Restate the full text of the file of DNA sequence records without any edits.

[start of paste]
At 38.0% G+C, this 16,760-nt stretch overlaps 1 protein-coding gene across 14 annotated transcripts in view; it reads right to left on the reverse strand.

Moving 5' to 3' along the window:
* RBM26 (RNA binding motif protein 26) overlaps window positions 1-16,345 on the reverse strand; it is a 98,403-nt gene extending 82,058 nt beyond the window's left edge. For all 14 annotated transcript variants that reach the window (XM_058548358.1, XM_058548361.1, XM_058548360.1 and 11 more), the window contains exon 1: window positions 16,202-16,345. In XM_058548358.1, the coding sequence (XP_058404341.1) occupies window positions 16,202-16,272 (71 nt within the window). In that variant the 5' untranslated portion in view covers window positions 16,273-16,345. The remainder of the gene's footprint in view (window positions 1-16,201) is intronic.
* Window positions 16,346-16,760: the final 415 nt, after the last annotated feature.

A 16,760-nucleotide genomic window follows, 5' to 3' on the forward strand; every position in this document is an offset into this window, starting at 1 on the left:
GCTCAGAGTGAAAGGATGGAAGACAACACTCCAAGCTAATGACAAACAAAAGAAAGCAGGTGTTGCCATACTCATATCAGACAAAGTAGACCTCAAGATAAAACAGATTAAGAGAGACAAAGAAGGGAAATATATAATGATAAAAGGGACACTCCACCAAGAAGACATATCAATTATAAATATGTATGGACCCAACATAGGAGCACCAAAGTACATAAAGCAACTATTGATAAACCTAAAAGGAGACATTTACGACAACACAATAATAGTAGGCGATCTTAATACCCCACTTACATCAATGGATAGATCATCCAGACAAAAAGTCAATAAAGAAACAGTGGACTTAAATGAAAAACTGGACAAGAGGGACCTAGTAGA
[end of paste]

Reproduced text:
At 38.0% G+C, this 16,760-nt stretch overlaps 1 protein-coding gene across 14 annotated transcripts in view; it reads right to left on the reverse strand.

Moving 5' to 3' along the window:
* RBM26 (RNA binding motif protein 26) overlaps window positions 1-16,345 on the reverse strand; it is a 98,403-nt gene extending 82,058 nt beyond the window's left edge. For all 14 annotated transcript variants that reach the window (XM_058548358.1, XM_058548361.1, XM_058548360.1 and 11 more), the window contains exon 1: window positions 16,202-16,345. In XM_058548358.1, the coding sequence (XP_058404341.1) occupies window positions 16,202-16,272 (71 nt within the window). In that variant the 5' untranslated portion in view covers window positions 16,273-16,345. The remainder of the gene's footprint in view (window positions 1-16,201) is intronic.
* Window positions 16,346-16,760: the final 415 nt, after the last annotated feature.

A 16,760-nucleotide genomic window follows, 5' to 3' on the forward strand; every position in this document is an offset into this window, starting at 1 on the left:
GCTCAGAGTGAAAGGATGGAAGACAACACTCCAAGCTAATGACAAACAAAAGAAAGCAGGTGTTGCCATACTCATATCAGACAAAGTAGACCTCAAGATAAAACAGATTAAGAGAGACAAAGAAGGGAAATATATAATGATAAAAGGGACACTCCACCAAGAAGACATATCAATTATAAATATGTATGGACCCAACATAGGAGCACCAAAGTACATAAAGCAACTATTGATAAACCTAAAAGGAGACATTTACGACAACACAATAATAGTAGGCGATCTTAATACCCCACTTACATCAATGGATAGATCATCCAGACAAAAAGTCAATAAAGAAACAGTGGACTTAAATGAAAAACTGGACAAGAGGGACCTAGTAGA